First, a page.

Why it’s important for entrepreneurs to fake it, till they make it.


By Harsimran Julka 

Am sitting with Sean Qian, cofounder and Chief Operating Officer of Collective Campus, one of Melbourne’s centrally located collaborative workspace and accelerator. 

“Fake it till you make it,” Sean tells me how he survives failures and downturns on a daily basis in a startup journey. 

“Failure and rejection is an inherent part of a startup journey and thus developing resilience is an important part of the job,” he gives tips to budding entrepreneurs. 

“Of course, with every rejection you should become better as it gives you a chance to improve,” he adds. 

Sean launched Collective Campus in 2013, when very few such spaces were around in Melbourne. Now, the city boasts of over 173 co-working spaces including YBF, WeWork, Inspire9 and TheCluster. 

“We decided long back that co-working is not the only business we wanted to be in. That’s why we branched out in the startup acceleration space,” Sean adds.  

Now Sean runs various vertical focused accelerator programs inside Collective Campus including Legal Circle – an accelerator focused on legal startups incorporating all about compliance. 

The other one is called Village Roadshow which focuses on VR and AR programs and then there is CharterHall – an acceleration program that focuses on property-tech. 

“We are also planning to launch one in insurance space. The accelerator programs have helped us to partner with other collaborative workspaces and not see them as competition anymore. It has developed a synergy for us with other startups in the network,” Sean tells us.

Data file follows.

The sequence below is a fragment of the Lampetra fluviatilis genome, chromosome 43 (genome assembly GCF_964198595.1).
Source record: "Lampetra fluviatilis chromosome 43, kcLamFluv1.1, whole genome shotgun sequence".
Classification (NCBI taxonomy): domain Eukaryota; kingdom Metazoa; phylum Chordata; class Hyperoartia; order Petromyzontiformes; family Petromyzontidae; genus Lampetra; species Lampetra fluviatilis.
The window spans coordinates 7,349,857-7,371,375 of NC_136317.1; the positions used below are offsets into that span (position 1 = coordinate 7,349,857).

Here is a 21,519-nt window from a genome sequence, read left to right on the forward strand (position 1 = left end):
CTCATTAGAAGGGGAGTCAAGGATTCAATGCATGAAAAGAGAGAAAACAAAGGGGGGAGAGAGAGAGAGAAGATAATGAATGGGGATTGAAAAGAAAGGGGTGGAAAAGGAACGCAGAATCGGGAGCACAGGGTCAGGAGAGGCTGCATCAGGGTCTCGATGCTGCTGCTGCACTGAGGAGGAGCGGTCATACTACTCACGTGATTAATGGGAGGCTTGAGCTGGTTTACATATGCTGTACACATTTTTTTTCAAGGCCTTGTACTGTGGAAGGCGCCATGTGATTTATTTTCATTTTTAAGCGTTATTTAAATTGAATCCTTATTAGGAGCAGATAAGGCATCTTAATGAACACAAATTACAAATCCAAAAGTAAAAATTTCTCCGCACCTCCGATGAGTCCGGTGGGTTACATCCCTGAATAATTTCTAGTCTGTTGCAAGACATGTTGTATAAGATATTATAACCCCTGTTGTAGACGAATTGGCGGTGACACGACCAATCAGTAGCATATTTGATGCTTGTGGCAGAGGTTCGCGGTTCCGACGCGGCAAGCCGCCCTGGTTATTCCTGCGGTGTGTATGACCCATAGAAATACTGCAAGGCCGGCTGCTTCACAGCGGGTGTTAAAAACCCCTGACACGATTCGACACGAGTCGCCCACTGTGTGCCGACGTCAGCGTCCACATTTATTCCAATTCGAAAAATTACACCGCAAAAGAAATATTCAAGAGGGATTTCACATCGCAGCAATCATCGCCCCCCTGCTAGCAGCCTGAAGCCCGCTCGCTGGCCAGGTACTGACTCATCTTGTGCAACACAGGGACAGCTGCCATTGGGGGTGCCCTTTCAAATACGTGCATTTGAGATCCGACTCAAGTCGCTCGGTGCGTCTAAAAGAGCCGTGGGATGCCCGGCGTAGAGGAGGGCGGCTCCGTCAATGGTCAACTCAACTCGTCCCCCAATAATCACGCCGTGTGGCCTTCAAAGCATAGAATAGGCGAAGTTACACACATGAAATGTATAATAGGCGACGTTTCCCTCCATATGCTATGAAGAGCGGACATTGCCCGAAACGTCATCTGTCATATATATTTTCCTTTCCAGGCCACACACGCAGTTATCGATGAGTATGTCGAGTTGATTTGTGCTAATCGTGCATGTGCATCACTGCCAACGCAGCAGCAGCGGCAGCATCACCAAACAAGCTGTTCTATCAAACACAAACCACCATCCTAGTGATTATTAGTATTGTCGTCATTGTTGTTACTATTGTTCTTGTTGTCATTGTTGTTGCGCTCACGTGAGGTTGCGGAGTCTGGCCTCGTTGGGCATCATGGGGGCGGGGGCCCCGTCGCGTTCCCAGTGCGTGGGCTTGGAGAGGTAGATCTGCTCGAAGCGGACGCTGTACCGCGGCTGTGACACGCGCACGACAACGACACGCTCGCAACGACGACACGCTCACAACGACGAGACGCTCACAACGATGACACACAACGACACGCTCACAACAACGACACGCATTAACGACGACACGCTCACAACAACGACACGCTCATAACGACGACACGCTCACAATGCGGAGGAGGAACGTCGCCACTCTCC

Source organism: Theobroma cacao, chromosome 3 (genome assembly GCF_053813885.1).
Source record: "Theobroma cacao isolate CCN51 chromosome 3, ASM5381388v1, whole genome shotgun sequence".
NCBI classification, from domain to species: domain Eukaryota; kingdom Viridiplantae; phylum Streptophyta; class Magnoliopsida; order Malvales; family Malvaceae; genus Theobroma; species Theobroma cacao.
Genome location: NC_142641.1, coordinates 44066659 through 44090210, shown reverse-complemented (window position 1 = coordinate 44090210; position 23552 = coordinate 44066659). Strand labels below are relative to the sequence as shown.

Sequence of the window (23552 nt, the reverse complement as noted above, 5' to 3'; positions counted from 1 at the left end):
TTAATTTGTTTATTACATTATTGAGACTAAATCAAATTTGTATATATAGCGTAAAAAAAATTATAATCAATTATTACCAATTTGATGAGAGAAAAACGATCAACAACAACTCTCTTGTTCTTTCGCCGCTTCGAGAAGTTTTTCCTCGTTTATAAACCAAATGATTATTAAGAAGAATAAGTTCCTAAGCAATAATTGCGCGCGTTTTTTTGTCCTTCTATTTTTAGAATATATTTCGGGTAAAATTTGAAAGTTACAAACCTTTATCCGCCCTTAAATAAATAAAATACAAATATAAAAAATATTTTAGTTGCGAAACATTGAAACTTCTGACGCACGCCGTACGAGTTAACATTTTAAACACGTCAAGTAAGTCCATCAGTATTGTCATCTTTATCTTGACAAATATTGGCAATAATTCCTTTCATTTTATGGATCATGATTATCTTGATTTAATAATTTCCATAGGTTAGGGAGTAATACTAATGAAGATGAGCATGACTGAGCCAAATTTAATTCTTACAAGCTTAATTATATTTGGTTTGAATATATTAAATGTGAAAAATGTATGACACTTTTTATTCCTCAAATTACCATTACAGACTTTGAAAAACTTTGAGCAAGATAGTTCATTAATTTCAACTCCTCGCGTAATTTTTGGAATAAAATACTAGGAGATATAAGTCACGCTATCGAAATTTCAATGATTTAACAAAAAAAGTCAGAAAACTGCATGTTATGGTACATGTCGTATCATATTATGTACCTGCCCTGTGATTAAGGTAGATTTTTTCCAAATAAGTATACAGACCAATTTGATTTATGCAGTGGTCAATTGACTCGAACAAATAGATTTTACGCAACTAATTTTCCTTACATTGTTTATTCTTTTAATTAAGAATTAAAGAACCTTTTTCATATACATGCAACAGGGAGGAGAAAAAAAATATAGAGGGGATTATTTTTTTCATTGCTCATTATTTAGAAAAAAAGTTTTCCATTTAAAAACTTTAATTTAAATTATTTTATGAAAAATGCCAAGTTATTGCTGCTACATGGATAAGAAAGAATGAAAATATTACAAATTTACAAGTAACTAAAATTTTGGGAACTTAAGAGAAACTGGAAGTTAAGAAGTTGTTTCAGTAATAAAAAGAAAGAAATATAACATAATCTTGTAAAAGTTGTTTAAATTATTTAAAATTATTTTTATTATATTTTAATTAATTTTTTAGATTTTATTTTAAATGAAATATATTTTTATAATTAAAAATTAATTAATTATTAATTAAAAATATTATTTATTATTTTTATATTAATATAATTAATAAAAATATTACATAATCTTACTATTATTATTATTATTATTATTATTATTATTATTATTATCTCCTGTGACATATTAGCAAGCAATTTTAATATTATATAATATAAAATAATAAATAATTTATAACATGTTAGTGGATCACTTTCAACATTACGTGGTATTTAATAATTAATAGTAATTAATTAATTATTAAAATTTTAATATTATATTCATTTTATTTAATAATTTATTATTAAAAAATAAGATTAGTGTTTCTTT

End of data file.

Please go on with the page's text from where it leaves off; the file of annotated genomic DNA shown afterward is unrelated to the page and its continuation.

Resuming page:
A Global Mindset from Day Zero.

A large number of startups apply to the Collective Campus accelerators. “However we select only the ones that have a global mindset and target market from day one,” Sean adds. 

The accelerators connect startups to the corporates and make them market ready. 

Melbourne is host to a large number of global startups that include offices of Slack, Zendesk, Envato and others. “Being mid-way between US and Asia, Australia has an added advantage. However Aussie startups should focus on Asia and particularly SE Asia, as the next big market,” Sean adds. 

Walking the talk, Sean has opened a branch of Collective Campus in Singapore, via tie-ups with other co-working spaces. 

“We definitely believe in the idea of an Asian century, and startups from Australia have an added advantage,” he adds.